The main issue for Europe is not even its internal political crisis that has emerged for a long time but rather its serious inability to meet strategic challenges. The migrants’ crisis has become the most prominent example of how inefficient the European Union (EU) has been for too long.
Although the crisis started years ago, the EU and its member-countries’ heads of state and government are still discussing about what could be done to address it. So not only Europe has proved incapable of dealing with one the most acute crisis of its history but it is still working at the first stages of an unlikely theoretical common response.
As the EU looks increasingly powerless, Europeans’ confidence and patience keep shrinking, making “populism” a likely development for European politics in the very near future, and it has started already especially in Italy where Lega’s Interior Minister Matteo Salvini has reached new popularity record levels.
While Europe is focusing its attention on massive immigration – and it has yet to craft a clear, common, credible policy about it – the rest of the world, particularly Asia, is fueling the world’s paradigmatic shift in which Europe appears largely at bay if not completely lost. Virtually disarmed and counting on the US military, Europe may still show off the world’s largest GDP, it doesn’t have the means to defend it.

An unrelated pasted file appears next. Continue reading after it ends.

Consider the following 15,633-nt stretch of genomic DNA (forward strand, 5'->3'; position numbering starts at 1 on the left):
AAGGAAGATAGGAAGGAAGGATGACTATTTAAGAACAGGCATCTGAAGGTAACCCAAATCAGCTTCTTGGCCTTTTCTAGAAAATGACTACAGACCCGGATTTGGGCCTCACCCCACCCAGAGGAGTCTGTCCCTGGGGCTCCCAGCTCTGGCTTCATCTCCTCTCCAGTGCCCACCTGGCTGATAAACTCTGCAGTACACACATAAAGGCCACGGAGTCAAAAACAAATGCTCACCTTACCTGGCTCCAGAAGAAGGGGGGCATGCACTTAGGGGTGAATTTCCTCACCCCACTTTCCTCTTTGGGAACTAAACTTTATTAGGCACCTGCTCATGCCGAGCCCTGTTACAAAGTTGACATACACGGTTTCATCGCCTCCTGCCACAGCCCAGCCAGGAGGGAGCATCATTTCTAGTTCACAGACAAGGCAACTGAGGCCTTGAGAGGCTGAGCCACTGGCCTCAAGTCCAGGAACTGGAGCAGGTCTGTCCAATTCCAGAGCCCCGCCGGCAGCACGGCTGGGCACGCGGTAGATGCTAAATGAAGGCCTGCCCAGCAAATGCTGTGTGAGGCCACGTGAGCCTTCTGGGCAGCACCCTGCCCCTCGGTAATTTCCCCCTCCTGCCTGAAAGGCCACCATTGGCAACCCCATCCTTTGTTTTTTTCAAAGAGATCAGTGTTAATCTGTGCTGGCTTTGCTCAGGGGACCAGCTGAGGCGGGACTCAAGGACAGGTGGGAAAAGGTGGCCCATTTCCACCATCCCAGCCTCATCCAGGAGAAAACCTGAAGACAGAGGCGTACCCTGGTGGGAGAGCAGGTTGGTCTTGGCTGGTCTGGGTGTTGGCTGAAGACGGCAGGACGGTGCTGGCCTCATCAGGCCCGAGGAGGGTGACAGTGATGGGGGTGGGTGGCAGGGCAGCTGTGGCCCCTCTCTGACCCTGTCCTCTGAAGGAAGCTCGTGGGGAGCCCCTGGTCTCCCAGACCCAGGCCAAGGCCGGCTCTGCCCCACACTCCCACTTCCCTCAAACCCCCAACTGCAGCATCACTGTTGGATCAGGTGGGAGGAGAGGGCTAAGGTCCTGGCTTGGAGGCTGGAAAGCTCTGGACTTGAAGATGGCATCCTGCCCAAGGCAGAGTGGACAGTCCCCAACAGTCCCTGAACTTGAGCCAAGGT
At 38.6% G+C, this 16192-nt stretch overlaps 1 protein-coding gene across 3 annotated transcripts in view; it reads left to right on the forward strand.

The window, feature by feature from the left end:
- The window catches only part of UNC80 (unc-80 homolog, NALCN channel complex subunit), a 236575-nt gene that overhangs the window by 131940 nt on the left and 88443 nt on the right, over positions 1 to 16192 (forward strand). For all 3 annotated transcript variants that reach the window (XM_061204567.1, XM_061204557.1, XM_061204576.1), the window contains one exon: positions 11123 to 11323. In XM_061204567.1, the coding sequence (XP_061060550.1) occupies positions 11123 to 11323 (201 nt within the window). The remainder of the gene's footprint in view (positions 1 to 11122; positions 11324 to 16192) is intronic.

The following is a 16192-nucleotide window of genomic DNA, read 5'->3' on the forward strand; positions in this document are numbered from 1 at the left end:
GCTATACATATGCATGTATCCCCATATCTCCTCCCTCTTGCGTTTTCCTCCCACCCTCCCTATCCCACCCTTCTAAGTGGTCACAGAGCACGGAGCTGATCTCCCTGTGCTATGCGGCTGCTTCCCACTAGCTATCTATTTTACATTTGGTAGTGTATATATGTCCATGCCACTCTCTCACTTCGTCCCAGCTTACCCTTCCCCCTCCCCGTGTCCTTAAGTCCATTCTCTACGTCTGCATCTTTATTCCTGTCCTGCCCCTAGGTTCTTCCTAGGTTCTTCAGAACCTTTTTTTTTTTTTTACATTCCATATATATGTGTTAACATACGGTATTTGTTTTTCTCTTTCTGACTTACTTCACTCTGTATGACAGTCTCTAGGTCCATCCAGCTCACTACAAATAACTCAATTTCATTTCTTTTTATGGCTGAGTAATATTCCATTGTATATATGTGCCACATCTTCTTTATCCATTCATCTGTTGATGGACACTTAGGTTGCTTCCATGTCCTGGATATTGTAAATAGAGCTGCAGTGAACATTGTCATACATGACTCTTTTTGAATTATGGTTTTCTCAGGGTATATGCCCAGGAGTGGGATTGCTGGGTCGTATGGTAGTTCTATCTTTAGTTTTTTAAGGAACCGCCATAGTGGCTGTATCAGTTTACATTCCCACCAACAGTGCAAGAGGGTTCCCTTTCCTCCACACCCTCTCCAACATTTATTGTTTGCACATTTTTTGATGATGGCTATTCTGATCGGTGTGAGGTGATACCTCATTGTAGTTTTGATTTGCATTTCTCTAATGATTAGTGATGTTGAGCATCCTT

On the strategic scene, although Europe should be the main player, it belongs to the spectators while the USA, China and Russia belong to the decision-makers. On the economic scene, Europe flexes its muscles thanks to past achievements but here again the future looks more American or Chinese than European, especially in the technology sector where among the world’s 30 largest companies, none is European.
Despite real assets, great prominence in many fields, Europe is endangering its future by being undecided, weak and politically divided. Europe appears to be walking backwards while the rest of the world is running ahead.
“If the EU doesn’t mend its flaws, it may have real deep economic repercussions in the long run. It’s time to realize the world can really follow its own path without us Europeans,” commented Paris-based Charles Rault, analyst and Cyceon’s founder.
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